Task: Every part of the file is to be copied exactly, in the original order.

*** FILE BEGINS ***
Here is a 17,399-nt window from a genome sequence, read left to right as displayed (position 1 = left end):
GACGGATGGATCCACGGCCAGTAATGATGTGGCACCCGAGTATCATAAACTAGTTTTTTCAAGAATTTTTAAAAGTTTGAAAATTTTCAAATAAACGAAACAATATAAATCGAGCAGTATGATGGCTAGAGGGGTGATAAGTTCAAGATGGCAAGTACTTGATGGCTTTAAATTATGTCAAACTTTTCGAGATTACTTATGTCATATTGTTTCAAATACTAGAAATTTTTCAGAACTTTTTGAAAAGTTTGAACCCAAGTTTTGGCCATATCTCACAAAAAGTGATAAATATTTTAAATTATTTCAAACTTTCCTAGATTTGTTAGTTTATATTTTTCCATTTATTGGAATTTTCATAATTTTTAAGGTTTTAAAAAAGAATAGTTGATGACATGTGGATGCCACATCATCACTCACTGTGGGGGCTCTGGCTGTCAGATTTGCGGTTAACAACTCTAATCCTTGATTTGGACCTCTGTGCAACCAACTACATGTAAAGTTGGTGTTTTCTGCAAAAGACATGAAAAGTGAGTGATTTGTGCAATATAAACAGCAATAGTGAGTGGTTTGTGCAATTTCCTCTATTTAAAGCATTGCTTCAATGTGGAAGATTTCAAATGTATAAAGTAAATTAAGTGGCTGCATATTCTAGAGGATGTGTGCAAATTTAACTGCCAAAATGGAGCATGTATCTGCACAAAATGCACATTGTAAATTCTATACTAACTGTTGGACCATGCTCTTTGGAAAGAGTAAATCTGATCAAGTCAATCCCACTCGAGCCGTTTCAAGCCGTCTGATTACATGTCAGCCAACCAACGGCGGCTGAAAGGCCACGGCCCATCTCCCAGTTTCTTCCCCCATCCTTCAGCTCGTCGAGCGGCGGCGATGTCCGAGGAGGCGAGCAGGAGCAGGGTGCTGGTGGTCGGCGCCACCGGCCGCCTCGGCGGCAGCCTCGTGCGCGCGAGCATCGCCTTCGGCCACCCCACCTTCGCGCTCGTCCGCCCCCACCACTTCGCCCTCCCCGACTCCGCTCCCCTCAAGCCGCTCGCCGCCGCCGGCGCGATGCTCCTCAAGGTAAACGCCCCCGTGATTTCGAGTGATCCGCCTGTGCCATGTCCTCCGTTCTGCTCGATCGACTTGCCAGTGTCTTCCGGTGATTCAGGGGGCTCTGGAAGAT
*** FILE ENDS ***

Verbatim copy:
Here is a 17,399-nt window from a genome sequence, read left to right as displayed (position 1 = left end):
GACGGATGGATCCACGGCCAGTAATGATGTGGCACCCGAGTATCATAAACTAGTTTTTTCAAGAATTTTTAAAAGTTTGAAAATTTTCAAATAAACGAAACAATATAAATCGAGCAGTATGATGGCTAGAGGGGTGATAAGTTCAAGATGGCAAGTACTTGATGGCTTTAAATTATGTCAAACTTTTCGAGATTACTTATGTCATATTGTTTCAAATACTAGAAATTTTTCAGAACTTTTTGAAAAGTTTGAACCCAAGTTTTGGCCATATCTCACAAAAAGTGATAAATATTTTAAATTATTTCAAACTTTCCTAGATTTGTTAGTTTATATTTTTCCATTTATTGGAATTTTCATAATTTTTAAGGTTTTAAAAAAGAATAGTTGATGACATGTGGATGCCACATCATCACTCACTGTGGGGGCTCTGGCTGTCAGATTTGCGGTTAACAACTCTAATCCTTGATTTGGACCTCTGTGCAACCAACTACATGTAAAGTTGGTGTTTTCTGCAAAAGACATGAAAAGTGAGTGATTTGTGCAATATAAACAGCAATAGTGAGTGGTTTGTGCAATTTCCTCTATTTAAAGCATTGCTTCAATGTGGAAGATTTCAAATGTATAAAGTAAATTAAGTGGCTGCATATTCTAGAGGATGTGTGCAAATTTAACTGCCAAAATGGAGCATGTATCTGCACAAAATGCACATTGTAAATTCTATACTAACTGTTGGACCATGCTCTTTGGAAAGAGTAAATCTGATCAAGTCAATCCCACTCGAGCCGTTTCAAGCCGTCTGATTACATGTCAGCCAACCAACGGCGGCTGAAAGGCCACGGCCCATCTCCCAGTTTCTTCCCCCATCCTTCAGCTCGTCGAGCGGCGGCGATGTCCGAGGAGGCGAGCAGGAGCAGGGTGCTGGTGGTCGGCGCCACCGGCCGCCTCGGCGGCAGCCTCGTGCGCGCGAGCATCGCCTTCGGCCACCCCACCTTCGCGCTCGTCCGCCCCCACCACTTCGCCCTCCCCGACTCCGCTCCCCTCAAGCCGCTCGCCGCCGCCGGCGCGATGCTCCTCAAGGTAAACGCCCCCGTGATTTCGAGTGATCCGCCTGTGCCATGTCCTCCGTTCTGCTCGATCGACTTGCCAGTGTCTTCCGGTGATTCAGGGGGCTCTGGAAGAT